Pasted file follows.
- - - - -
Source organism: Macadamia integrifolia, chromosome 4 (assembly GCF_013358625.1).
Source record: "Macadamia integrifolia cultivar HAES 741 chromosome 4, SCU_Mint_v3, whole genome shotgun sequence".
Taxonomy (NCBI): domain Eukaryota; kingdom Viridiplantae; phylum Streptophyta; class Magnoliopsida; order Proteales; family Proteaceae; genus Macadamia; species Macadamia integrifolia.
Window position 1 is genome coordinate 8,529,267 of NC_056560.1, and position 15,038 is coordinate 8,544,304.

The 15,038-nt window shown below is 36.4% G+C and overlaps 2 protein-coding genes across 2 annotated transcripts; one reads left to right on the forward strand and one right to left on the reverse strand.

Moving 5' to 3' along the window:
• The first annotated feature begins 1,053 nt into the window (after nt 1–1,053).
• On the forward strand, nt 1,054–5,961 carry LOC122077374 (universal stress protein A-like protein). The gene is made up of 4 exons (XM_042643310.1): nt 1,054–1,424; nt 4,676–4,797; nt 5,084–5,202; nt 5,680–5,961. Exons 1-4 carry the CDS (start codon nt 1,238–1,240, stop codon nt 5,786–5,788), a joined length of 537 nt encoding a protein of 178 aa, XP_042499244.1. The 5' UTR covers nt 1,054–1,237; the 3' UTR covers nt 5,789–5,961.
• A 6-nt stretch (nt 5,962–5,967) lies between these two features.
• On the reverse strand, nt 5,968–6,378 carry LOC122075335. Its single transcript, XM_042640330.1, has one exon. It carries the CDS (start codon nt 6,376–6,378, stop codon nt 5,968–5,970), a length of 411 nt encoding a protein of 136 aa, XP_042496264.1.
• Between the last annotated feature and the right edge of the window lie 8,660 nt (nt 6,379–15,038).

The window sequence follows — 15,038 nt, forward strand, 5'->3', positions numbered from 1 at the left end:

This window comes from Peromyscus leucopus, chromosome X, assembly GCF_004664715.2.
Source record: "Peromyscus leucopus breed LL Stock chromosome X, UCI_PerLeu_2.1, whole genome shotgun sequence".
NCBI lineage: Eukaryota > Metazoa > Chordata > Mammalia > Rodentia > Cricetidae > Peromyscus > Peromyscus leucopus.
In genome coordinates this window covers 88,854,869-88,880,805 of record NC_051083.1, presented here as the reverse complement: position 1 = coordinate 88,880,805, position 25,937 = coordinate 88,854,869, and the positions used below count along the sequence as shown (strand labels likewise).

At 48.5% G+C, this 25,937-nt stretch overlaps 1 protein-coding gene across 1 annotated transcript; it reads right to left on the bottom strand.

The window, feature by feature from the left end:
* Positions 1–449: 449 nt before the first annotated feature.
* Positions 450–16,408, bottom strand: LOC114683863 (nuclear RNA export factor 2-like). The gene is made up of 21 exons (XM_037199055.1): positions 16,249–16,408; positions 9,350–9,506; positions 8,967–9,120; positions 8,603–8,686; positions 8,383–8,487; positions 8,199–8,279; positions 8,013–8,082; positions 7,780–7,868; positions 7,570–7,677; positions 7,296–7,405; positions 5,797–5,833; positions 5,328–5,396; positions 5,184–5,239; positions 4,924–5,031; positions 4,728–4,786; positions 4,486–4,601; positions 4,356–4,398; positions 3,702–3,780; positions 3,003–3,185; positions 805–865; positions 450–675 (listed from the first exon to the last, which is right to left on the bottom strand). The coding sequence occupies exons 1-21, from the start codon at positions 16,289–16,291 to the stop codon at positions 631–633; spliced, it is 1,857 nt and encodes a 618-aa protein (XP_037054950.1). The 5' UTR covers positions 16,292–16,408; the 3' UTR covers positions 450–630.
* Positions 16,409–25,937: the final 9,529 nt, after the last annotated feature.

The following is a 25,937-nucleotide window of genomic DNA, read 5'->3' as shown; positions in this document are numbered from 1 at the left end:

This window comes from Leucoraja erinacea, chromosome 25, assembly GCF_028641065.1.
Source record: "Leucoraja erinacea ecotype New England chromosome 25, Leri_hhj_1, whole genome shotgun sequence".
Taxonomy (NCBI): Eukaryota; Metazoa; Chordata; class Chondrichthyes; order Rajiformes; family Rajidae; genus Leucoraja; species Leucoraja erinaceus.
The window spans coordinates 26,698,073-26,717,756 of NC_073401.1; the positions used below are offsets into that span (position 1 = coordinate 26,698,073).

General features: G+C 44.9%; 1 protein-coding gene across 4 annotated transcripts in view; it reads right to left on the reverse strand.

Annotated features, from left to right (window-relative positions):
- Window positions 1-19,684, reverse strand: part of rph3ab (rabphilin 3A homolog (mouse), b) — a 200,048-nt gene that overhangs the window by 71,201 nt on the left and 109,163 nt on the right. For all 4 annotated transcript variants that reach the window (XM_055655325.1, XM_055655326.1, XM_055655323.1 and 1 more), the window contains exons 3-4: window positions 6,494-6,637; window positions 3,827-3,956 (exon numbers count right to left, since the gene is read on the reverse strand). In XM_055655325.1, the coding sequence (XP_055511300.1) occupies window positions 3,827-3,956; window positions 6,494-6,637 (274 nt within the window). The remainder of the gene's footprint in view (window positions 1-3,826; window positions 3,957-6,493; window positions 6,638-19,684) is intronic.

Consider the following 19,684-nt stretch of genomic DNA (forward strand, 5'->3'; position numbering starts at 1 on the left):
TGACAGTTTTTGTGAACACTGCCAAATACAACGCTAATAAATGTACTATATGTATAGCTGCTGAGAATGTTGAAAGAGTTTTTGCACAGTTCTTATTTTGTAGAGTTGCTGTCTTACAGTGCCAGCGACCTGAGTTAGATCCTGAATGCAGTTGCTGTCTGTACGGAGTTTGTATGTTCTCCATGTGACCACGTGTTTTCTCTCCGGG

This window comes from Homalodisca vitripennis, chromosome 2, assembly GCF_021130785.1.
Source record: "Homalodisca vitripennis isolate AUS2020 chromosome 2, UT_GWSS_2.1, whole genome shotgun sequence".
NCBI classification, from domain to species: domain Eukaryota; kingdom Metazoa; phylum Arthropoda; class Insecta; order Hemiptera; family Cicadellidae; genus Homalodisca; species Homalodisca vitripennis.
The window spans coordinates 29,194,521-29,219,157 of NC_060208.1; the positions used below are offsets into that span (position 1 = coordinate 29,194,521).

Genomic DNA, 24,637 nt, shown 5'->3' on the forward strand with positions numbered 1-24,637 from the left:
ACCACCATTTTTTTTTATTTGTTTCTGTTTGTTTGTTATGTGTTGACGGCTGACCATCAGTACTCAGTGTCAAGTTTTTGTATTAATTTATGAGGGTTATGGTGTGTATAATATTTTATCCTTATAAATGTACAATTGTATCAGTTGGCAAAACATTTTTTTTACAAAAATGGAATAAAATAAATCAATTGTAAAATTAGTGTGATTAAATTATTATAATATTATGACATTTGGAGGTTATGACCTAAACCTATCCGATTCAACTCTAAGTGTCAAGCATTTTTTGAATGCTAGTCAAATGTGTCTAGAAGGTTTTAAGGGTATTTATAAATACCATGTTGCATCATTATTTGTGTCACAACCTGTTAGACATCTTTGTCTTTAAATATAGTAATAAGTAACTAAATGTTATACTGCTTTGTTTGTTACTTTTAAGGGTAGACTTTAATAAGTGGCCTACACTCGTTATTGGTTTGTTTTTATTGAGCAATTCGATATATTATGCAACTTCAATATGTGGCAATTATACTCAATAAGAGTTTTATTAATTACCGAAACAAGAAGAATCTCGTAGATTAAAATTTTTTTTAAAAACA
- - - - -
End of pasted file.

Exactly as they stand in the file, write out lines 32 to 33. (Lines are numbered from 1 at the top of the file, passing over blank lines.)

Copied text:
This window comes from Homalodisca vitripennis, chromosome 2, assembly GCF_021130785.1.
Source record: "Homalodisca vitripennis isolate AUS2020 chromosome 2, UT_GWSS_2.1, whole genome shotgun sequence".